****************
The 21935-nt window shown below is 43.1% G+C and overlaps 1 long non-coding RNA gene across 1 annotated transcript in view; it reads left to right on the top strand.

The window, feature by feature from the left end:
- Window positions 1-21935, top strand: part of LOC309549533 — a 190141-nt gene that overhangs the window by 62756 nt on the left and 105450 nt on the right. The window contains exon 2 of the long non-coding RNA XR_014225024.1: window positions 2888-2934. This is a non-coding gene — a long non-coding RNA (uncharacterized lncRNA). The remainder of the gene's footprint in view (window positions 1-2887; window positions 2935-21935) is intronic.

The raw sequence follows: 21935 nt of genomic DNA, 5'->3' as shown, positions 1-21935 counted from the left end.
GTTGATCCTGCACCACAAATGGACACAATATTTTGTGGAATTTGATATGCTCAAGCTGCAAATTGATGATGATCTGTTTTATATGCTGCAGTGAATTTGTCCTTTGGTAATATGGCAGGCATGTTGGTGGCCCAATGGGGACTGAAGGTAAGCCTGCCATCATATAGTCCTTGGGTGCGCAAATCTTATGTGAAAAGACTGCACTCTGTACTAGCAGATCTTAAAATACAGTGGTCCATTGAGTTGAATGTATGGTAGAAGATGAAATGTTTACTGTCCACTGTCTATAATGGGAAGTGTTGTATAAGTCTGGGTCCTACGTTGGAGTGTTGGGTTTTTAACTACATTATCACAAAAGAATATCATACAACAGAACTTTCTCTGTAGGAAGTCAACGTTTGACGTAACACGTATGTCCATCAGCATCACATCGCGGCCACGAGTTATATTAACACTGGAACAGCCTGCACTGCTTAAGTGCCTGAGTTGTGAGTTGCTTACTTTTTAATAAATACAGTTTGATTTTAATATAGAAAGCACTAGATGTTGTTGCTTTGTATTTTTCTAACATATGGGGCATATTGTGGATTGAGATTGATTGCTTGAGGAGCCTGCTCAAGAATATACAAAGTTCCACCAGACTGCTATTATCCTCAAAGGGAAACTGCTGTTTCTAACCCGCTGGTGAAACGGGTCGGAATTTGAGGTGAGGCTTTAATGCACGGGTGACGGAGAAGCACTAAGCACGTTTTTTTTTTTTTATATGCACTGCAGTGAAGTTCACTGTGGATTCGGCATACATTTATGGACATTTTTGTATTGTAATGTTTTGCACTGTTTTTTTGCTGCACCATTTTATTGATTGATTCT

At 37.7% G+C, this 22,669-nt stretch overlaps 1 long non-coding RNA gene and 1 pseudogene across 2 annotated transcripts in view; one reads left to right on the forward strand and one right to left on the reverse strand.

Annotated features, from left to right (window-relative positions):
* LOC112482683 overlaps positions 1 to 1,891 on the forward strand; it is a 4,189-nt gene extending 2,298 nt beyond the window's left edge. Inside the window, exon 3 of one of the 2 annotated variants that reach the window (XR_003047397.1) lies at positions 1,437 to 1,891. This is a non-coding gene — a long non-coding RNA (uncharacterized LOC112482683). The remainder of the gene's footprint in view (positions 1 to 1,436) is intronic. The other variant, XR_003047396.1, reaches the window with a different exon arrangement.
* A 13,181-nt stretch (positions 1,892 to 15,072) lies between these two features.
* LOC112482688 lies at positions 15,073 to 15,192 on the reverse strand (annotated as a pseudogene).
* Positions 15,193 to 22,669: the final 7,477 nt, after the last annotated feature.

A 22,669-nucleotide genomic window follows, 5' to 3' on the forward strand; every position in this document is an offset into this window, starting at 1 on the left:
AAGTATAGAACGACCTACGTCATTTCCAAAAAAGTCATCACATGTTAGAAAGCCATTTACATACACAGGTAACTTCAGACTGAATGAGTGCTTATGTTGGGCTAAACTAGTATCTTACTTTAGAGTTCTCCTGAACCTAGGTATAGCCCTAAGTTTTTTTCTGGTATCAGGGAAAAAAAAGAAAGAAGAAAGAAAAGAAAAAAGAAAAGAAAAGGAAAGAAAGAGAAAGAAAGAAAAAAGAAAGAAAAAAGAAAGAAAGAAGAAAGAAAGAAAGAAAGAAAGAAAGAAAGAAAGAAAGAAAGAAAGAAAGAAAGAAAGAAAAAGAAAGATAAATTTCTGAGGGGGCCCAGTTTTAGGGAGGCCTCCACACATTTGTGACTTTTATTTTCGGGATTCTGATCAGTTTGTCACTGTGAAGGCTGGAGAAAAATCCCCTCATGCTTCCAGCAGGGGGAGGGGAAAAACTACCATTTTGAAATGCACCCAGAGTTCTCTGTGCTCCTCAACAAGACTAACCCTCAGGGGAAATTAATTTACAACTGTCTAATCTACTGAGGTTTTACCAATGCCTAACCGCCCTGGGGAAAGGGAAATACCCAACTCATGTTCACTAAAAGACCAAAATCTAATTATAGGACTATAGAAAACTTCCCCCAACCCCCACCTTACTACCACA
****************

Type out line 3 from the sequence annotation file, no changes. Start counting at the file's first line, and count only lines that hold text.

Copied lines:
- Window positions 1-21935, top strand: part of LOC309549533 — a 190141-nt gene that overhangs the window by 62756 nt on the left and 105450 nt on the right. The window contains exon 2 of the long non-coding RNA XR_014225024.1: window positions 2888-2934. This is a non-coding gene — a long non-coding RNA (uncharacterized lncRNA). The remainder of the gene's footprint in view (window positions 1-2887; window positions 2935-21935) is intronic.